Fortex pole bean

Odysseus cauliflower

Etardo Belgian Endive (backordered)

Canasta Batavian lettuce

Mutabile green zucchini

Verde Chiaro D'Italia green zucchini

Idemar Brussels sprouts (backordered)
« Last Edit: January 22, 2020, 03:35:53 PM by R.R. Book »

R.R. Book

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Re: Monitoring retail seed scarcity
« Reply #5 on: January 14, 2020, 10:13:28 AM »
Tally of known organic seed shortages thus far:

Pepper: lllll  llll (9)

Potato: ll (2)

Greens: lllll  lllll  lllll  lll (18)

Tomato: lllll (5)

Winter squash: lllll (5)

Bean: lllll  llll (9)

Cabbage: ll (2)

Radish: ll (2)

Summer squash:  llll (4)

Carrots: ll (2)

Brussels sprouts: l (1)

Peas: ll (2)

Melons: lllll  ll (7)

Amaranth: l (1)

Cauliflower: ll (2)

Celery: ll (2)

Onion: llll (4)

Beet: l (1)

Garlic: ll (2) (note that many suppliers don't restock / ship til late summer due to garlic's growth habit)

Leek: l (1)

Corn: l (1)

Eliminating the singlets, here is the current unscientifically sampled ranking of seed shortages from the companies posted here, starting from most scarce:

Greens (18)

Peppers (9)

Beans (9)

Melons (7)

Tomatoes and Winter Squash (5 each)

Summer Squash and Onions (4 each)

Potato, Cabbage, Radish, Carrots, Peas, Cauliflower, Garlic and Celery (2 each)
« Last Edit: January 16, 2020, 05:17:25 AM by R.R. Book »

ilinda

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Re: Monitoring retail seed scarcity
« Reply #6 on: January 14, 2020, 07:19:30 PM »
Tally of known organic seed shortages thus far:

Pepper: lllll  llll (9)

Potato: ll (2)

Greens: lllll  lllll  lllll  lll (18)

Tomato: lllll (5)

Winter squash: lllll (5)

Bean: lllll  llll (9)

Cabbage: ll (2)

Radish: ll (2)

Summer squash:  llll (4)

Carrots: ll (2)

Brussels sprouts: l (1)

Peas: ll (2)

Melons: lllll  ll (7)

Amaranth: l (1)

Cauliflower: ll (2)

Celery: ll (2)

Onion: llll (4)

Beet: l (1)

Garlic: ll (2) (note that many suppliers don't restock / ship til late summer due to garlic's growth habit)

Leek: l (1)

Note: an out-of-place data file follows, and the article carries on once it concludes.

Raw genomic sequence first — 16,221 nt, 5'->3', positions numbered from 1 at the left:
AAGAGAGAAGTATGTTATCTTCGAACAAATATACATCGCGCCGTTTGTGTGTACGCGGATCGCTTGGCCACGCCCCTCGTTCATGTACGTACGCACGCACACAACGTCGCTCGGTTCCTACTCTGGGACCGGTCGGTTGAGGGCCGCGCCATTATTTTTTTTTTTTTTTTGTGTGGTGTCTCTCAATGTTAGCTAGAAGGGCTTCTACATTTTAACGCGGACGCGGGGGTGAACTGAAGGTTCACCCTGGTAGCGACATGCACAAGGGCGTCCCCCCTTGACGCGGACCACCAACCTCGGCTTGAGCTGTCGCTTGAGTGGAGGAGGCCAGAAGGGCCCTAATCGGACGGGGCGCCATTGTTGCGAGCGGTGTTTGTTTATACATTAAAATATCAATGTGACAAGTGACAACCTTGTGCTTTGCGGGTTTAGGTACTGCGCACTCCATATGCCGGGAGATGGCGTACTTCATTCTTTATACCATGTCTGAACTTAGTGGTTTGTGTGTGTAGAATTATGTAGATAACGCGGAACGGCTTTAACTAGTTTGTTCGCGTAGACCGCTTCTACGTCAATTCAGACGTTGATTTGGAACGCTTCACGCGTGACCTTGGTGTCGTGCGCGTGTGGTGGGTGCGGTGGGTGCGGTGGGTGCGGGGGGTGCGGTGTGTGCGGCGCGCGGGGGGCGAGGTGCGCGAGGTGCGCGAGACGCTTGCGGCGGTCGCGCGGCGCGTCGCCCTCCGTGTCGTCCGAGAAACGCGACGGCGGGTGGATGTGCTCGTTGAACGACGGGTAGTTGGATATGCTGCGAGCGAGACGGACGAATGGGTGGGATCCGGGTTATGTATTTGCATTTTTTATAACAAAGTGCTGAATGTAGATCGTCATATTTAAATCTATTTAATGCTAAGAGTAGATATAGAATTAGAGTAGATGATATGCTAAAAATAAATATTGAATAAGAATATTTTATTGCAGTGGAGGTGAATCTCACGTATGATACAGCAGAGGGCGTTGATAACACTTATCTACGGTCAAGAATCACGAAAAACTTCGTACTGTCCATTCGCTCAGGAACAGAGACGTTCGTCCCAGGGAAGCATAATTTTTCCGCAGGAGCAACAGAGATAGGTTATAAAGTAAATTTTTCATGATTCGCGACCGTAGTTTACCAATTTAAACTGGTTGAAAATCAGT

Corn: l (1)

Eliminating the singlets, here is the current unscientifically sampled ranking of seed shortages from the companies posted here, starting from most scarce:

Greens (18)

Peppers (9)

Beans (9)

Melons (7)

Tomatoes and Winter Squash (5 each)

Summer Squash and Onions (4 each)

Potato, Cabbage, Radish, Carrots, Peas, Cauliflower, Garlic and Celery (2 each)
RR, you've done an amazing amount of work in collating this important information on disappeariing organic seeds, at least for 2020.  Frankly, I'm taken aback by the sheer numbers of crop seeds unavailable for now at least.

Another "righteous" seed company is Native Seed Search, and I've ordered from them for years and years and have always been satisfied.  While they are not certified organic, they plainly state in their blurb (I think under the "About our Seeds" topic online) that they grow most of their seed, and while they do not have USDA certification, their growing methods are as good, and often exceed USDA organic standards. 

Their initial offerings for years were crops native to the American Desert SouthWest, but over the years they have added other offerings, presumably because people tend to want lots of variety.  BUT they are very clear in their catalog which crops are part of their Native American crops, and which are not.  Each seed offeriing ihas a color coded "key":  H = high desert; L = low desert; S = Seed Bank; N = Non-collection; F = Favorites; M = Members Only; B = Bulk Seed Available.

A few years ago I ordered seed of a wild hot pepper thought to be an original source of today's hot peppers:  the Chiltepine.  There are several varieties they offer, with Devil's River being the one I grew, along with another whose name I forgot.  The chiltepine is a cute little pepper whose size belies its heat.  If added in a cheesemaking session, it makes a wonderful hot pepper cheese.

In one of their publications they focused on how many arid-adapted crop seeds they have in their collection and it was over 100.  They are an amazing group of people dedicated to revitalizing the maintaining crops that Natives grew for eons.  Check them out:
https://www.nativeseeds.org/
« Last Edit: January 16, 2020, 05:19:55 AM by R.R. Book »

R.R. Book

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Re: Monitoring retail seed scarcity
« Reply #7 on: January 15, 2020, 07:29:52 AM »
Thanks so much for posting info on Native Seed Search Ilinda.  They sound like possibly a smaller grassroots business that is taking care to conserve some possibly rare landraces belonging to that region, and if you know them well, perhaps it would be fine to make an exception to the 3rd party organic certification, which could impose unwieldy bureaucratic requirements on small companies that could force them out of business.

R.R. Book

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Re: Monitoring retail seed scarcity
« Reply #8 on: January 15, 2020, 07:43:00 AM »
With today marking the end of a 5-day pre-taste of spring, as we return to winter tomorrow, it occurred to me that there still might be time to get softneck garlic into the ground for a fall, 2020 crop.  Rather than struggling to source it on-line, I got up at 6 this morning and drove down to the Amish health food store and purchased $7 worth of organic garlic bulbs - enough to plant around 150 cloves in the ground while the soil was unfrozen and easy to work.  I lined both sides of the aisle between raspberry cordons, as well as the semi-circular path through the gooseberries, as it had occurred to me overnight that garden path edges were wasted space that could be supporting a crop.